Sunday, 28 April 2013


Behaviour is, probably, one of the most talked about elements of school life in every community. I think it even trumps discussions about opportunities, academic progress or facilities. Certainly, in school, it takes up significantly more time and staff resource than any other aspect.

And (or should that be but) it is also a minefield for any school. One of the biggest problems is that behaviour is, with limits, a subjective thing. As an example, there are some people who feel that learning can only take place in a classroom if there is quiet work, with the students all getting on with their work whereas other people feel that learning only really happens when students are collaborating and there is chatter and a buzz in the room. There are things that everyone would agree is good / poor behaviour (throwing chairs, swearing at teachers, talking over a teacher,etc...), but so much is rooted in the values each individual brings into school.

That is why schools are so good at helping young people become more tolerant - having to accept that other people have different views than you, and react to things differently to you, is one of the most important aspects of comprehensive education in my mind.

So a lot of school time is taken in managing other people's expectations (& their reaction to others who hold different expectations). For some young people, unfortunately, tolerance and respect are not common experiences and this can lead to a lack of understanding when in school. If you live with tolerance, you become a tolerant person, whereas if you live with hate and fear, you learn to become hateful and fearful. This will always lead to conflict whenever to bring groups of people together.

And it is the school's responsibility to deal with this. All the best educational theories suggest strongly that praise and reward is a much stronger motivator than discipline and fear. The school needs to model the behaviour and attitude we are asking the students to exhibit! Yes, the 'scary' teacher, who gets the students to do their work and we all probably remember from our school days, gets results, but to what end? What behaviour is that teacher exhibiting? All that happens is that the poor behaviour comes out elsewhere (usually in the playground...). And worse, because the student feels it is perfectly ok to behave in an intimidating and threatening way because a teacher does! One of the things I am most proud of about Sandymoor is that the students respect and trust all the staff.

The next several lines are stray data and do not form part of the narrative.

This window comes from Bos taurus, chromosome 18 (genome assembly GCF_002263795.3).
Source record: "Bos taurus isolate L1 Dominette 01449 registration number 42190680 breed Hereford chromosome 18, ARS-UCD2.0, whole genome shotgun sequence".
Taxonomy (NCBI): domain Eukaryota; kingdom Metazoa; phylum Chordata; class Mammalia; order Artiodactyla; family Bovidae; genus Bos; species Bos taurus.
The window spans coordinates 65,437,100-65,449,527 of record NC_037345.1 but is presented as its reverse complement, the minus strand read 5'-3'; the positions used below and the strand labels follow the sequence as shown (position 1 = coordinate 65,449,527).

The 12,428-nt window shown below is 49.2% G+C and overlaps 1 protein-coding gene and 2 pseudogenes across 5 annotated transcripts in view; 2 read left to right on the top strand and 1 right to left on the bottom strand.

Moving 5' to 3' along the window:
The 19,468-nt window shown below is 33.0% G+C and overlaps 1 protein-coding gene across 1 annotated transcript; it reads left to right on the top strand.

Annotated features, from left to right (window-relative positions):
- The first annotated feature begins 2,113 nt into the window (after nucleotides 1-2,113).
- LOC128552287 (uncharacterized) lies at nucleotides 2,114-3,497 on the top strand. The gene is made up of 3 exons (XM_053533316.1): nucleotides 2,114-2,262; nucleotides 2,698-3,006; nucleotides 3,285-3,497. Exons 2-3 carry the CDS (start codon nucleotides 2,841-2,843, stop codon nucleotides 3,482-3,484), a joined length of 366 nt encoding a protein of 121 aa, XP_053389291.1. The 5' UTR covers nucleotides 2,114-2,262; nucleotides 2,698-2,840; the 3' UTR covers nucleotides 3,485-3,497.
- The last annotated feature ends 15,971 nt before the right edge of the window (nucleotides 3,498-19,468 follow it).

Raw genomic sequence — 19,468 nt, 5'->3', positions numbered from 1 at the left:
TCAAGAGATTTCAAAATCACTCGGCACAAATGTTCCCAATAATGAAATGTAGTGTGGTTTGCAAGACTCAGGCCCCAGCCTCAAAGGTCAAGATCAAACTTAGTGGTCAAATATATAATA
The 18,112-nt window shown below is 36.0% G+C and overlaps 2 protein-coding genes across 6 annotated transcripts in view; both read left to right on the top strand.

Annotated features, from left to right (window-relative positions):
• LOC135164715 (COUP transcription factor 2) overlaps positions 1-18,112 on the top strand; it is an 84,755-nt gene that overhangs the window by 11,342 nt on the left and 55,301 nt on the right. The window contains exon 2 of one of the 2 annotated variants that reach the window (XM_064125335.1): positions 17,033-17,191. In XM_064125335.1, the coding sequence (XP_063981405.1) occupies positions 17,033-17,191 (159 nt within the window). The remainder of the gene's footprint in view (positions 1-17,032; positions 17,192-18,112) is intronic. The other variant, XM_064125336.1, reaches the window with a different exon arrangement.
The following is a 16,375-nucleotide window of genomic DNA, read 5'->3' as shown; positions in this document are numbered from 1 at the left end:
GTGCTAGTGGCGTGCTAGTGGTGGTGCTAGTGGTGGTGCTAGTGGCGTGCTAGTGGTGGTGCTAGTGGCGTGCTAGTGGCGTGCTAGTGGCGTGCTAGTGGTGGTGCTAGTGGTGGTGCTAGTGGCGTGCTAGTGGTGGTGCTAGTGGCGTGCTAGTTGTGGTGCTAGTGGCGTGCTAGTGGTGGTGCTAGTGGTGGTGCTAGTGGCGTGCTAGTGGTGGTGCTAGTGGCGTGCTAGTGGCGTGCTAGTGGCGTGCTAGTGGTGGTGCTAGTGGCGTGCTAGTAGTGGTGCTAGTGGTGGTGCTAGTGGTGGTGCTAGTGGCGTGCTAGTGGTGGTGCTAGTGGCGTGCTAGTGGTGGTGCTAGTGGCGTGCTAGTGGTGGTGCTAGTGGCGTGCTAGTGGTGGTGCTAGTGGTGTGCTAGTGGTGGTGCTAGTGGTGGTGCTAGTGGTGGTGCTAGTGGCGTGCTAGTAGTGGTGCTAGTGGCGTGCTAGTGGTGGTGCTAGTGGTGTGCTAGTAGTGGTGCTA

So how do we do it, then? Well, we do it the harder way! In simple terms, we work, at Sandymoor, on the principle of praise in public, reprimand in private. Telling off a student shouldn't be done in front of others - all that does is humiliate the young person being told off. And it isn't just a telling off either. We don't assume that the student who has done something wrong knows that they've done something wrong! More often than not, the 'poor' behaviour is, in fact, behaviour that the young person feels is acceptable within their 'out of school' life.

We take the time to explain why the behaviour was wrong and work with the individuals involved to understand what triggered the behaviour too. Punishments are also explained and are proportionate to the behaviour. We punish poor behaviour, regardless of what led to it, because the young people need to understand that there are consequences to all our actions. As an example, it is wrong to kick another student and whenever we are told that has happened, the person who kicked will be dealt with according to our behaviour policy. But we will also look into why the kick was inflicted in the first place. It could well have been provoked and if so, the person who was kicked will also find themselves having a discussion about their behaviour.

The biggest problem, however, is with 'third parties' - other students who, maybe, only saw part of an incident but have an opinion on what happened. And this account will also be coloured by that individual's personal opinions, history and background and this may well lead to misconceptions and misinterpretations. So we also ensure that we deal with these issues too.

Schools are always going to have incidents where students get into conflict. It's important to deal with each incident individually and on their own merits. And to be consistent in approach at each time to. And that is what is at the heart of our approach.


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